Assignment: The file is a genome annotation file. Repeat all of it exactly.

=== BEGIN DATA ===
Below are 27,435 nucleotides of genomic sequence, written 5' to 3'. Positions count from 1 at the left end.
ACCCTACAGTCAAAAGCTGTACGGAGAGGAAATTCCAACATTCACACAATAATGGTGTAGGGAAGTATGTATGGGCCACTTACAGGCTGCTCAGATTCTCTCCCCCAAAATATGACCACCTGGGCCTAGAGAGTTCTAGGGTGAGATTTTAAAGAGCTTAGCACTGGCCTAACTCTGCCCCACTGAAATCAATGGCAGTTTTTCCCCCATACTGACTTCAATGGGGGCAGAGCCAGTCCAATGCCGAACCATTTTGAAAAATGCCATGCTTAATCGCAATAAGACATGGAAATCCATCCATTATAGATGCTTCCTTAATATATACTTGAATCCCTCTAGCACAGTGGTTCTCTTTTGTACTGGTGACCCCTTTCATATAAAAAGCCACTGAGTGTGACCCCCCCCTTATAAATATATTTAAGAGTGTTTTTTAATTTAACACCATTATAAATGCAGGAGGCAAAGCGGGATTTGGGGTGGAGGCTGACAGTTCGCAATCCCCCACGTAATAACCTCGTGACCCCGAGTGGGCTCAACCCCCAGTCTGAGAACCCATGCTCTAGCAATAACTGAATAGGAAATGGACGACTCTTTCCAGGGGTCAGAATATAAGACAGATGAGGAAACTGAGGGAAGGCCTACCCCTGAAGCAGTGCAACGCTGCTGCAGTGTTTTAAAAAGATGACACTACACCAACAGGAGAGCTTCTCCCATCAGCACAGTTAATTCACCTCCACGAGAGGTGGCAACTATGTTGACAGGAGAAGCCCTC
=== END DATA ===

Below are 27,435 nucleotides of genomic sequence, written 5' to 3'. Positions count from 1 at the left end.
ACCCTACAGTCAAAAGCTGTACGGAGAGGAAATTCCAACATTCACACAATAATGGTGTAGGGAAGTATGTATGGGCCACTTACAGGCTGCTCAGATTCTCTCCCCCAAAATATGACCACCTGGGCCTAGAGAGTTCTAGGGTGAGATTTTAAAGAGCTTAGCACTGGCCTAACTCTGCCCCACTGAAATCAATGGCAGTTTTTCCCCCATACTGACTTCAATGGGGGCAGAGCCAGTCCAATGCCGAACCATTTTGAAAAATGCCATGCTTAATCGCAATAAGACATGGAAATCCATCCATTATAGATGCTTCCTTAATATATACTTGAATCCCTCTAGCACAGTGGTTCTCTTTTGTACTGGTGACCCCTTTCATATAAAAAGCCACTGAGTGTGACCCCCCCCTTATAAATATATTTAAGAGTGTTTTTTAATTTAACACCATTATAAATGCAGGAGGCAAAGCGGGATTTGGGGTGGAGGCTGACAGTTCGCAATCCCCCACGTAATAACCTCGTGACCCCGAGTGGGCTCAACCCCCAGTCTGAGAACCCATGCTCTAGCAATAACTGAATAGGAAATGGACGACTCTTTCCAGGGGTCAGAATATAAGACAGATGAGGAAACTGAGGGAAGGCCTACCCCTGAAGCAGTGCAACGCTGCTGCAGTGTTTTAAAAAGATGACACTACACCAACAGGAGAGCTTCTCCCATCAGCACAGTTAATTCACCTCCACGAGAGGTGGCAACTATGTTGACAGGAGAAGCCCTC